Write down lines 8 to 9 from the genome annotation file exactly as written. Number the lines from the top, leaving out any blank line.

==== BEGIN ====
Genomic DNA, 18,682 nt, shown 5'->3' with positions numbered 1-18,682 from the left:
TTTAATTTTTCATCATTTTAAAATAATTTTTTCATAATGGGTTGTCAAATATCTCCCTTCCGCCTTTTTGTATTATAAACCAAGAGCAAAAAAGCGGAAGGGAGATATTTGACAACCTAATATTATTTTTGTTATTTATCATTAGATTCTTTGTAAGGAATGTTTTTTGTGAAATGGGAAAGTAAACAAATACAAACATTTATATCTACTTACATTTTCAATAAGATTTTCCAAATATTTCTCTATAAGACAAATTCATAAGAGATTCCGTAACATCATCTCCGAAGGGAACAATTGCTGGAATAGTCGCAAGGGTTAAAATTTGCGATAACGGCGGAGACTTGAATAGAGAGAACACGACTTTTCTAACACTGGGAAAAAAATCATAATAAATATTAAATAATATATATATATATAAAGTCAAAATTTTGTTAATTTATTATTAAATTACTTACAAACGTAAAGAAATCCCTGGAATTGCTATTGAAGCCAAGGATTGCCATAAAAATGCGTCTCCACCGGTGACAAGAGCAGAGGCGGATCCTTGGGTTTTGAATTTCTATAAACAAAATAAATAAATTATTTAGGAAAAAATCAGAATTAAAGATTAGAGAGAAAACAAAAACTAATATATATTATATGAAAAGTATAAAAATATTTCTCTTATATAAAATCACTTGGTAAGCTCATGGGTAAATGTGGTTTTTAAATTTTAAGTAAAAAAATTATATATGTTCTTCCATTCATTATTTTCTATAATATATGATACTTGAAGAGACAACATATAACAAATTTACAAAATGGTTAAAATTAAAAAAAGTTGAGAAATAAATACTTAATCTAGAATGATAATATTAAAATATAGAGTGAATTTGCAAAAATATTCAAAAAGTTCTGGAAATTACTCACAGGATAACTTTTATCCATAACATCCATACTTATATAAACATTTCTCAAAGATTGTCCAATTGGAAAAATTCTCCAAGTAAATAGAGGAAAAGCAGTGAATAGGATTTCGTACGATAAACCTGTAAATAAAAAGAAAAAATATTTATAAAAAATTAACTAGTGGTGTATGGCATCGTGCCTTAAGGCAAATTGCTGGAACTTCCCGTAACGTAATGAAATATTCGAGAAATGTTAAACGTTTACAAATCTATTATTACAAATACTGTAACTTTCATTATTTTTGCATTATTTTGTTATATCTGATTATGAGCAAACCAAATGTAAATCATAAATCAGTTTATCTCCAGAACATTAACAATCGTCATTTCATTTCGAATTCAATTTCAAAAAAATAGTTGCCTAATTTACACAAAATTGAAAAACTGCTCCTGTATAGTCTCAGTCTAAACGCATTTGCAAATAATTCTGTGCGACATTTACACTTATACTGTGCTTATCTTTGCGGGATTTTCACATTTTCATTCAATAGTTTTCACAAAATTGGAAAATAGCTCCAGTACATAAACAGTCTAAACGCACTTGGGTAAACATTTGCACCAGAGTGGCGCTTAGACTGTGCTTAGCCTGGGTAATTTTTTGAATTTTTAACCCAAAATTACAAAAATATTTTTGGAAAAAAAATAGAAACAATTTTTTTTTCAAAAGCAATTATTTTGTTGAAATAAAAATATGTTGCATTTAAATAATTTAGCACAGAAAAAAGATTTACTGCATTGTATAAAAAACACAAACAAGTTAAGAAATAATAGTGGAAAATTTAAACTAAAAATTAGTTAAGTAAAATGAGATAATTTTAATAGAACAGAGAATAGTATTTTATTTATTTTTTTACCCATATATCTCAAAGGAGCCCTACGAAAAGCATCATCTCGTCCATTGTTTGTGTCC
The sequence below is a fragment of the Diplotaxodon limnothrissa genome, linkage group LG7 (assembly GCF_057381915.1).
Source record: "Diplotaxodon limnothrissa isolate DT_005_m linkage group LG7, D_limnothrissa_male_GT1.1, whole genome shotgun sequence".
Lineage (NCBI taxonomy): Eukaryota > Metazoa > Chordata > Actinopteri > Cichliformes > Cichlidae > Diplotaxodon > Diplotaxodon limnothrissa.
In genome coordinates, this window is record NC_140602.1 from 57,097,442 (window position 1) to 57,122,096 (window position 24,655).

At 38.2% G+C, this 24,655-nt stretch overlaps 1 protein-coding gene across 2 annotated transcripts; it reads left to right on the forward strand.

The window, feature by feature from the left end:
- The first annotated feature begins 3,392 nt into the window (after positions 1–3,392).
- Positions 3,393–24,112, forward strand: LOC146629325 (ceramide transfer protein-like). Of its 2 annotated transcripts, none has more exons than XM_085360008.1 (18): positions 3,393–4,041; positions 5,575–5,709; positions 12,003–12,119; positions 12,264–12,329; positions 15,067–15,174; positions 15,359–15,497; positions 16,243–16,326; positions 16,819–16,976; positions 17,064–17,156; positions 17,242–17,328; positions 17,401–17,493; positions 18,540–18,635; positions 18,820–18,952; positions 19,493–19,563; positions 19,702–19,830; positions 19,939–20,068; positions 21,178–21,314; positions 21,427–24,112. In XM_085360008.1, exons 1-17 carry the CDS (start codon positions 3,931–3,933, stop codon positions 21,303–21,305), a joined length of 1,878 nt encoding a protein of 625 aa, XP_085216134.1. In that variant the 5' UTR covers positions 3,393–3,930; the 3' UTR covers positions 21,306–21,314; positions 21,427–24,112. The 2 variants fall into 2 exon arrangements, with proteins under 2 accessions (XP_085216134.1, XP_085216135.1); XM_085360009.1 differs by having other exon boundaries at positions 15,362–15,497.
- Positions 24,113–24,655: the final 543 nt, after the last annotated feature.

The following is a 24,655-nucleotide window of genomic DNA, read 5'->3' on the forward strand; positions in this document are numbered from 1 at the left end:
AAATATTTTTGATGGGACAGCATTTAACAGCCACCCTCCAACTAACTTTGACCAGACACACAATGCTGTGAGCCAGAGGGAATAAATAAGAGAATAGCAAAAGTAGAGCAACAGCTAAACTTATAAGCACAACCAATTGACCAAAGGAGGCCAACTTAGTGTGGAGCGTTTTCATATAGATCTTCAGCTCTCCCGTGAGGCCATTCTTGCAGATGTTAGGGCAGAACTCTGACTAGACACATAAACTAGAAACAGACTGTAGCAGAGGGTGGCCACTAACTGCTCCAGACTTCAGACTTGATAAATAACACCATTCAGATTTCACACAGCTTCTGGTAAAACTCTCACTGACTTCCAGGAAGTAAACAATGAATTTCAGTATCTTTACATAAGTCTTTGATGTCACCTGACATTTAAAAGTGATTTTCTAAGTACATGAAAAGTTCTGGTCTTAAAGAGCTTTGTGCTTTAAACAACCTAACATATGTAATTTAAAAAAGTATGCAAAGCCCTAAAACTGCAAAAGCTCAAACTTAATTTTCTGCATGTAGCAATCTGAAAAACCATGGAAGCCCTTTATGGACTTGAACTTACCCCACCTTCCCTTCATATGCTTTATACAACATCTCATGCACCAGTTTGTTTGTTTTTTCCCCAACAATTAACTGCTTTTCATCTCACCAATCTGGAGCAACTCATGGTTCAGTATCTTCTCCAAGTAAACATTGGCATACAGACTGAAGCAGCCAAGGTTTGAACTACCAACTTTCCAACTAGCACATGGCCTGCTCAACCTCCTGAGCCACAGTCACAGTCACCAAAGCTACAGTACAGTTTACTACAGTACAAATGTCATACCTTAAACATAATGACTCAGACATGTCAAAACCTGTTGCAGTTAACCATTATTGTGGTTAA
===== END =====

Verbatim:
The window, feature by feature from the left end:
- The first annotated feature begins 3,392 nt into the window (after positions 1–3,392).